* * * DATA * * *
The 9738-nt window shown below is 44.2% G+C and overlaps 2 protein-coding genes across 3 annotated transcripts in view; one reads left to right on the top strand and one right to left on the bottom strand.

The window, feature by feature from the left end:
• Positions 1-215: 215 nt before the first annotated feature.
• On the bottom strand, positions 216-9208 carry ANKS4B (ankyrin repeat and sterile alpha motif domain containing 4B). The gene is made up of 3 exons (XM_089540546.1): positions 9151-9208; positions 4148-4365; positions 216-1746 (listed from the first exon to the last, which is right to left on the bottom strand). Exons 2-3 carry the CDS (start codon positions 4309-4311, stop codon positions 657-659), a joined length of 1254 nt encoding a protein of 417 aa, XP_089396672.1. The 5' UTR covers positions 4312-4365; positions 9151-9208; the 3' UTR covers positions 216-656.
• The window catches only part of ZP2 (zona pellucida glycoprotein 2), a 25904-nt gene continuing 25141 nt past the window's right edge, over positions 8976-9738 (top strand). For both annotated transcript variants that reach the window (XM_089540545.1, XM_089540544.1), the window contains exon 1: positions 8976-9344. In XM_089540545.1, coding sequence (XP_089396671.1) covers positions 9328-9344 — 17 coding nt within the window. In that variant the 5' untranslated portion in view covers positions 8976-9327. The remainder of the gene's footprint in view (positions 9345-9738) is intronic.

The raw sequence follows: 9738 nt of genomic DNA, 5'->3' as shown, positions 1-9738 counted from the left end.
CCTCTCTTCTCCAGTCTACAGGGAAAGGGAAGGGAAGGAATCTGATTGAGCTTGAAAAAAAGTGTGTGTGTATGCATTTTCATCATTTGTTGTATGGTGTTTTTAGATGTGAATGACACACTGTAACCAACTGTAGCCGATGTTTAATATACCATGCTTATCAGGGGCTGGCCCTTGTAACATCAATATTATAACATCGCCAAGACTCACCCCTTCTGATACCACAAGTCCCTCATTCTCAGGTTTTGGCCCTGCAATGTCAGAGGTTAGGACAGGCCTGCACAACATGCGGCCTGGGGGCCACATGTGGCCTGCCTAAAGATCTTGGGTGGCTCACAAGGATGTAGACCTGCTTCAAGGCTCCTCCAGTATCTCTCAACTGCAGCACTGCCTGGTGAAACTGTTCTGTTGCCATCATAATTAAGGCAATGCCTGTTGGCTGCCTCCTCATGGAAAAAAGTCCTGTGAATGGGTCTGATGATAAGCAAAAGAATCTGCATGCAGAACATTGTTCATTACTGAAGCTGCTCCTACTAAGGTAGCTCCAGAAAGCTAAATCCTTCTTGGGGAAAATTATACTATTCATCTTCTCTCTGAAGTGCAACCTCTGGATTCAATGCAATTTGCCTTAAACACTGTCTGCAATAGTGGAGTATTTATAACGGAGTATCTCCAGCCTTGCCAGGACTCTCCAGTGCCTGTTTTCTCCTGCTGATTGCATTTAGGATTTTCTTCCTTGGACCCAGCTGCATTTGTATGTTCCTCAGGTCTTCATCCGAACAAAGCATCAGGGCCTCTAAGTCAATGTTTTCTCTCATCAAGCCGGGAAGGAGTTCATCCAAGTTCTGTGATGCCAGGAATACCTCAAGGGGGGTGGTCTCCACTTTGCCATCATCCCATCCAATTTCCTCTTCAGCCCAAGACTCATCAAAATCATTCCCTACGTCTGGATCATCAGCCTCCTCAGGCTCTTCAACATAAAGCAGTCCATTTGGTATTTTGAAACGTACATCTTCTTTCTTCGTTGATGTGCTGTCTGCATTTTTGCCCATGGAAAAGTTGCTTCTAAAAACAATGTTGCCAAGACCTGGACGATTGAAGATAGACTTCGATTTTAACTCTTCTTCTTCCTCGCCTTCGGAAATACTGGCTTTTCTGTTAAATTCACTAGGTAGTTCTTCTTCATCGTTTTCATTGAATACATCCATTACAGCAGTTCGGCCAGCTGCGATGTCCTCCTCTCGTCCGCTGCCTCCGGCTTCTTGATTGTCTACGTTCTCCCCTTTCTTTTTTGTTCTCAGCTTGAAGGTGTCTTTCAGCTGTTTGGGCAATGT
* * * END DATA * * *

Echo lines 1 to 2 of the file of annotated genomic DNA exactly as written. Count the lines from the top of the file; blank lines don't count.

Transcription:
The 9738-nt window shown below is 44.2% G+C and overlaps 2 protein-coding genes across 3 annotated transcripts in view; one reads left to right on the top strand and one right to left on the bottom strand.

The window, feature by feature from the left end: